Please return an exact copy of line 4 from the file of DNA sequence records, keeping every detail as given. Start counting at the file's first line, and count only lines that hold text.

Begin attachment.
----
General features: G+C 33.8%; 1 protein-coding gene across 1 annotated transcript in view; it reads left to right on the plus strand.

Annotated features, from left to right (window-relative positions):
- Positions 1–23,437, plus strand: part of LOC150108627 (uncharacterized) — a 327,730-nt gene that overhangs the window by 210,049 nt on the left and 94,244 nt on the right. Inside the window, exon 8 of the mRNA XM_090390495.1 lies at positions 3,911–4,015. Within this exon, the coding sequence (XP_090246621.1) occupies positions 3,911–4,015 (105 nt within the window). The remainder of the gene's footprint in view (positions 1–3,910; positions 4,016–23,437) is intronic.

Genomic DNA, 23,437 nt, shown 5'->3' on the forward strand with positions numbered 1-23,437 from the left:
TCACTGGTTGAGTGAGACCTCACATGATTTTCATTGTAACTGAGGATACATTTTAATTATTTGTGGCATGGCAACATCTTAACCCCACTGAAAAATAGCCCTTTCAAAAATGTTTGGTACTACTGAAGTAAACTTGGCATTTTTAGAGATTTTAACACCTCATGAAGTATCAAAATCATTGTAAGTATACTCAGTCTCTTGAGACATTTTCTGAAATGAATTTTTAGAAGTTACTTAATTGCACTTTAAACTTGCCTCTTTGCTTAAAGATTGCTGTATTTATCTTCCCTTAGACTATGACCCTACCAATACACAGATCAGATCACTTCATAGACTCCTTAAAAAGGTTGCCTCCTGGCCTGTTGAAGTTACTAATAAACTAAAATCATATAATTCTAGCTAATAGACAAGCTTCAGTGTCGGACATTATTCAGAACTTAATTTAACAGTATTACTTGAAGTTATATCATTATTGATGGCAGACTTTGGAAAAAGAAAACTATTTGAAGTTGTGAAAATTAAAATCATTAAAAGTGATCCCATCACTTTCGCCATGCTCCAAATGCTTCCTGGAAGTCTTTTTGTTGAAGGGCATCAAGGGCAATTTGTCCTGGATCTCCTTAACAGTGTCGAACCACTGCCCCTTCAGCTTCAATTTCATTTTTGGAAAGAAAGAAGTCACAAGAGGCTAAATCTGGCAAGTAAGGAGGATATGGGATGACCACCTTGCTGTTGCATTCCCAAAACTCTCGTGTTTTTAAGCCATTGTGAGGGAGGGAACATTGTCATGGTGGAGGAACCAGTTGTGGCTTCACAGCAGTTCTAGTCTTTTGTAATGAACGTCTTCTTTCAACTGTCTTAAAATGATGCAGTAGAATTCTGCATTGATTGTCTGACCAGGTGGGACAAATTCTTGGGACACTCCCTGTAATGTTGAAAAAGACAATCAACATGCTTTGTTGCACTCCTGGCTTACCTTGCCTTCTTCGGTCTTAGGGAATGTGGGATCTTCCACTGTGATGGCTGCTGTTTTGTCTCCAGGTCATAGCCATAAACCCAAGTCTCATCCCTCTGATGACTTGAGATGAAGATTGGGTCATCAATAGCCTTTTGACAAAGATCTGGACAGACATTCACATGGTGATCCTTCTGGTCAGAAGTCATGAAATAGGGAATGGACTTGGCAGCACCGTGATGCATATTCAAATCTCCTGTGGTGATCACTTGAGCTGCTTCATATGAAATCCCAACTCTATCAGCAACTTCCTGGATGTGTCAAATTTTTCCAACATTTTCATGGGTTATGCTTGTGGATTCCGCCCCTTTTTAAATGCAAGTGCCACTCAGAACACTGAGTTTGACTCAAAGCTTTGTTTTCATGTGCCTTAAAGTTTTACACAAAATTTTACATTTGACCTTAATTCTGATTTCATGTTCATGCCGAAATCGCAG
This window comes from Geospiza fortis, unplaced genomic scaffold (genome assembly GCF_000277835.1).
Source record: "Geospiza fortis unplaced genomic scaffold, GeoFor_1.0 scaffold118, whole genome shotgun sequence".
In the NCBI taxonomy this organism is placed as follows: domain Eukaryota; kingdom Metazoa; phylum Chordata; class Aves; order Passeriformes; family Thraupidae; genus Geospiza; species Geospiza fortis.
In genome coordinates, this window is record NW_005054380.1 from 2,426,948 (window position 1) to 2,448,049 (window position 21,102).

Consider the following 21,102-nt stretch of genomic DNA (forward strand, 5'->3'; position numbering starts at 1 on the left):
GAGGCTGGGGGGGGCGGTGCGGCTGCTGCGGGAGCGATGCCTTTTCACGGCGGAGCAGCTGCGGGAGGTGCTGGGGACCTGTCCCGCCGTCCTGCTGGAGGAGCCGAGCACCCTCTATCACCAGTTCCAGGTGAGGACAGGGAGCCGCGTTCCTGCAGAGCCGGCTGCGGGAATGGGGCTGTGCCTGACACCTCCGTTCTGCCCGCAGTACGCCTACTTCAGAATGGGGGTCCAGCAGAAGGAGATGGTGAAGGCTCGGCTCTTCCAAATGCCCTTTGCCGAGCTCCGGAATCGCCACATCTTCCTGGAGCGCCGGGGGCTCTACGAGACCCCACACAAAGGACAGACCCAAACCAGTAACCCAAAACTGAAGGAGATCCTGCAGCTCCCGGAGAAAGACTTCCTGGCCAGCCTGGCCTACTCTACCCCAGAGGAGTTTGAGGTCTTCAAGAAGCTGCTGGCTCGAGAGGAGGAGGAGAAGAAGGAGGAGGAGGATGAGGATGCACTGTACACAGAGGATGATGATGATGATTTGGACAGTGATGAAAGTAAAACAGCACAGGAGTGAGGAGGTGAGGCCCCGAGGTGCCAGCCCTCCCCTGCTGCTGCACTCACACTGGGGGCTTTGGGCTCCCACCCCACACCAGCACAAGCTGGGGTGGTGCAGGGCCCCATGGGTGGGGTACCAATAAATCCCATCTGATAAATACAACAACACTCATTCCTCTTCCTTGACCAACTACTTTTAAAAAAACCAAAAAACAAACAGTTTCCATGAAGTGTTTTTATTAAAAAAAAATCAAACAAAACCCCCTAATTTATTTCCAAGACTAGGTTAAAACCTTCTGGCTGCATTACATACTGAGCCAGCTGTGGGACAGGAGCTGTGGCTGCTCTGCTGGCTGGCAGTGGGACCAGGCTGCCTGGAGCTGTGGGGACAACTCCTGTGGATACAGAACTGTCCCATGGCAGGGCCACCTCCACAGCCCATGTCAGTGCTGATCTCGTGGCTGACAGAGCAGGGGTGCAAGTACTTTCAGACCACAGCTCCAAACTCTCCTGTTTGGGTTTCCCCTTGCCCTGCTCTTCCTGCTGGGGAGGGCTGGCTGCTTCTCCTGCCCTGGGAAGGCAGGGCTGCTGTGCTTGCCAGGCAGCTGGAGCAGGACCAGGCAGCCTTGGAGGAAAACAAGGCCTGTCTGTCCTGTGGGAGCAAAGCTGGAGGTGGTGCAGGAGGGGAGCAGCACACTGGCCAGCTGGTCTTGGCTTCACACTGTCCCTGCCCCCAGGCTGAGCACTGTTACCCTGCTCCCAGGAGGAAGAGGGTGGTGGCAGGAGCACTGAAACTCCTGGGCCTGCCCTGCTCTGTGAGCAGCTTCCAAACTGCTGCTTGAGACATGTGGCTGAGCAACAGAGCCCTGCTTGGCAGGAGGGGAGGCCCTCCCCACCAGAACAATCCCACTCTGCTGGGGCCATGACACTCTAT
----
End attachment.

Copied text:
Genomic DNA, 23,437 nt, shown 5'->3' on the forward strand with positions numbered 1-23,437 from the left: